Tuesday, April 30, 2019

Expand Your Knowledge: Three Sheets to the Wind and How to Remove a Brain

I enjoy books which I can read in snippets in those spare moments during the day. Two recent such reads include Three Sheets to the Wind by Cynthia Barrett, which explains the many sayings that have come down to us from the age of sail, and How to Remove a Brain by David Haviland, a compendium of answers to questions about the human body.


Three Sheets to the Wind: The Nautical Origins of Everyday Expressions by Cynthia Barrett was an entertaining read.

Cynthia Barrett comes from generations of seafaring men, her grandfather a whaler and her father a Navy man. In her attractive, illustrated volume she offers the entomology of phrases and terms that are rooted in maritime activities.

Presented in alphabetical order, each phrase includes an explanation of its origin and contemporary use, illustrated with excerpts from literature ranging from Homer to Melville to Patrick O'Brian.

I was a girl when I discovered Joan Lowell's pseudo-biography of a girl's life growing up on a sailing ship, Cradle of the Deep, and ever since I have enjoyed reading books about the age of sail, including the Nordoff and Hall Bounty books and Forester's Horatio Hornblower books. So, I was familiar with the original meanings of many of the terms, but others were a revelation.

When Archie Bunker called Edith a "dingbat" who knew a dingbat was slang for a deck mop made of used rope ends which would fly about uncontrollably while in use?

Speaking of old rope, the ends had to be repaired and spliced during times of calm, the sailors so employed being said to be "at loose ends."

I remember when blue jeans were called dungarees. Dungri is a Hindi word for cotton cloth. The first sailor's pants were made of old sails. Later, blue serge bell bottom pants were invented to make rolling up the pants legs easier for sailors employed at swapping the deck. When I was a teen bell bottom jeans were the rage.

A sailor from Belgium stowed his duds in a bag called a Duffle after the rough woolen cloth they used to make the sailor's clothing.

200 words and expressions are covered, and I am sure many will be surprised to learn the origin of sayings we still employ today.

I received a free ebook from the publisher in exchange for a fair and unbiased review.

from the publisher: 
Cynthia Barrett is a senior editor at Metro Books, an imprint of Sterling Publishing Company. She is an avid sailor and has a long family history near the sea. Her great grandfather, George Washington Barrett was a whaler out of Cold Spring Harbor, Long Island and as such he sailed around Cape Horn three times. In the Civil War he served as Commanding Officer of the USS Whitehead during the Battle of Albemarle Sound. Her father was a Lieutenant in the Navy and was in the D-Day invasion of France. She lives in New York City.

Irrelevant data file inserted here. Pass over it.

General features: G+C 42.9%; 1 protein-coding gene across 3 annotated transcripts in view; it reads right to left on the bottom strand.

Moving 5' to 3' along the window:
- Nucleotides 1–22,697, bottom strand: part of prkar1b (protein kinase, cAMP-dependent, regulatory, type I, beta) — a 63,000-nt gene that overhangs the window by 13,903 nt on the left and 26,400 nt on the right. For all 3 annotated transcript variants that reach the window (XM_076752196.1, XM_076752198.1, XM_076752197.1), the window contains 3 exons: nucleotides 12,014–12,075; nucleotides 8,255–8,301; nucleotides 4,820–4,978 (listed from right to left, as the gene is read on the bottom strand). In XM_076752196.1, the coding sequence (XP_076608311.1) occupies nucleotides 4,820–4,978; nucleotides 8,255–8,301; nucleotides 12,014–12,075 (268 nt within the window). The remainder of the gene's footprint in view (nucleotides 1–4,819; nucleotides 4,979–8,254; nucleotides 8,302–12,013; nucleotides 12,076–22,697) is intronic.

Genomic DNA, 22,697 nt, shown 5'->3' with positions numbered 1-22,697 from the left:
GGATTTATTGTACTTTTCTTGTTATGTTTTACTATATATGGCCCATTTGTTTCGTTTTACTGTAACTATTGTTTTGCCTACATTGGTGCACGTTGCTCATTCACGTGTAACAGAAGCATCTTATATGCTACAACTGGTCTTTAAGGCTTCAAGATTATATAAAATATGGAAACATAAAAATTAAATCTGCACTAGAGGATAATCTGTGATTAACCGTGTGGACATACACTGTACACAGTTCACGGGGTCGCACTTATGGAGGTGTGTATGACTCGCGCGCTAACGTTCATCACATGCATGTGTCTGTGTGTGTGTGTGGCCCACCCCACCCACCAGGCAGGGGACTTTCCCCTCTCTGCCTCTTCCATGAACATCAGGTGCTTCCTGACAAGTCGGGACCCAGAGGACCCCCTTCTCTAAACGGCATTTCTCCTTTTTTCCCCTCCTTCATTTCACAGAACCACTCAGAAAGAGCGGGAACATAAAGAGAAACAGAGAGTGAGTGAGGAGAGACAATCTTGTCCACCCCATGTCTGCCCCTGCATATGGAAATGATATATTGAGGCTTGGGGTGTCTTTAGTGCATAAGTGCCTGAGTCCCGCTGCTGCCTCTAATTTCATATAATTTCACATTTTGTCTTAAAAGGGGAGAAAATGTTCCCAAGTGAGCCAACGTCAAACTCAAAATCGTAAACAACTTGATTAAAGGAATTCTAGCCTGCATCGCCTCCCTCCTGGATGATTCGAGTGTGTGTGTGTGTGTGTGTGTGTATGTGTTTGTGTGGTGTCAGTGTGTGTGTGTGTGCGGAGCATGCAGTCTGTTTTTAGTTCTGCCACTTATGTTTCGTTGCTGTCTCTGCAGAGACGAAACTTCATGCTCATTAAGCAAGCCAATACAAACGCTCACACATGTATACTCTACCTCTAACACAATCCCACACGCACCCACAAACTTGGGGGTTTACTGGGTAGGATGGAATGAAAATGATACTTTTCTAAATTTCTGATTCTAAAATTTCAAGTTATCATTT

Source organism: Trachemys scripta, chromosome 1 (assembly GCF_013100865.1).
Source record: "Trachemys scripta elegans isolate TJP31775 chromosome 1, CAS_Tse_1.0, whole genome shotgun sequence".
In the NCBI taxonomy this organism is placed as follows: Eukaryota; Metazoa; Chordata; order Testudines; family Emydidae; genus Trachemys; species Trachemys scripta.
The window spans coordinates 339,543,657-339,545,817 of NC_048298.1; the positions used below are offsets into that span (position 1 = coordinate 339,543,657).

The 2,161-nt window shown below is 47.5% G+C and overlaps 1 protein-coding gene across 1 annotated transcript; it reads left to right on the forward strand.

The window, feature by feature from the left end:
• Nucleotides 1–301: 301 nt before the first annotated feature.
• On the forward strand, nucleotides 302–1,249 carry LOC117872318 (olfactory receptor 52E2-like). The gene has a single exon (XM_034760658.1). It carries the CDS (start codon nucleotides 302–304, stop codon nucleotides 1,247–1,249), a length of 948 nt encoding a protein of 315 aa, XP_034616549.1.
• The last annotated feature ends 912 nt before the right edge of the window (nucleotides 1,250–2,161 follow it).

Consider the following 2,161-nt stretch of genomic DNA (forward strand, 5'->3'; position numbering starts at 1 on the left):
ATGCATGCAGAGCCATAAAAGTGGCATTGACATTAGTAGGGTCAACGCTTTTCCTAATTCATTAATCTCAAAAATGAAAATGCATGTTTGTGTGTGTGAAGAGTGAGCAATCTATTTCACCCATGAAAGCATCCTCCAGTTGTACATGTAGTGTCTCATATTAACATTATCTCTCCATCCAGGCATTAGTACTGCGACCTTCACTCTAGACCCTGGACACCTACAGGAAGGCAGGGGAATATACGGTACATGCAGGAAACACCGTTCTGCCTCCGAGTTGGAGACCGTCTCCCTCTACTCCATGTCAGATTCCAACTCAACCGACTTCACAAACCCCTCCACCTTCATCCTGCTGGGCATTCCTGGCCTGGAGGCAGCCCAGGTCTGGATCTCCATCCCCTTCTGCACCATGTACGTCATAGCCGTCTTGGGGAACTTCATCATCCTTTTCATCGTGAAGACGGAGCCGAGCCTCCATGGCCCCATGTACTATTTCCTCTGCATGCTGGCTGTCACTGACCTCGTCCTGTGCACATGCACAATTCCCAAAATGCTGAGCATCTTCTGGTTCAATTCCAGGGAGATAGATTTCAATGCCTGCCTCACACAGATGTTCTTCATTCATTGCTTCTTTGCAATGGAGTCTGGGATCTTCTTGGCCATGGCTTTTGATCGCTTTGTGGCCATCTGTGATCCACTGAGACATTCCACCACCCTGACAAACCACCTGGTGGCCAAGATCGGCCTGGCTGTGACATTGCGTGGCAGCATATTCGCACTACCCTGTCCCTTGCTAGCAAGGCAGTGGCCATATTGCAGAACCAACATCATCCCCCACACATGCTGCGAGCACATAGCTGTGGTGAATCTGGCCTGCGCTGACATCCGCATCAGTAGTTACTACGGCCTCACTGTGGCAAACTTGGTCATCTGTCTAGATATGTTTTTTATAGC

Three Sheets to the Wind: The Nautical Origins of Everyday Expressions
by Cynthia Barrett
Rowman & Littlefield
Lyons Press
Pub Date 01 May 2019 
ISBN 9781493042272
PRICE $16.95 (USD)

David Haviland's How to Remove a Brain and Other Bizarre Medical Practices is an entertaining read of wide-ranging trivia of the sort that I recall enjoying in junior high. Amusing as it reads, there is real information here that will engage all age groups. 

For instance, Haviland addresses the mystery of Queen Victoria's undiagnosed hernia. The queen was rather obsessed over her state of health (and bowels) was very dependent on her personal physician, keeping him at her beck and call. She trusted Sir James Reid so deeply she requested that he secretly slip a lock of hair from her trusted friend John Brown into her hand before burial. Reid was never allowed to touch the queen, and until he inspected her corpse never knew she had a hernia, and from her nine pregnancies, a badly prolapsed uterus.

Something that Victorian writers didn't tell us about was those child chimney sweepers usually worked in the buff! The boys spent days around soot with no protection, resulting in 'soot warts', a form of cancer, but which was thought to be a sexually transmitted disease. Sadly, treatment meant the removal of the boy's scrotum. So when we now read about the boys who cleaned the chimneys, we have another understanding of the cruelness of child labor driven by poverty.

The book has been nominated for the People's Book Prize.

I received a free ebook from the publisher in exchange for a fair and unbiased review.
from the publisher: 
...a collection of strange and hilarious stories covering the entire history of medicine, from the bizarre practices of ancient societies (such as the Mesopotamian doctors who would diagnose a patient by inspecting the liver of a sacrificed sheep) to modern mysteries (such as the question of why pig farmers are more likely to have their appendix removed). 

HOW TO REMOVE A BRAIN: And Other Bizarre Medical Practices and Procedures
David Haviland
Thistle Publications
ISBN: 9781786080240
Ebook£3.99 Paperback£7.99
Kindle ebook $5.99

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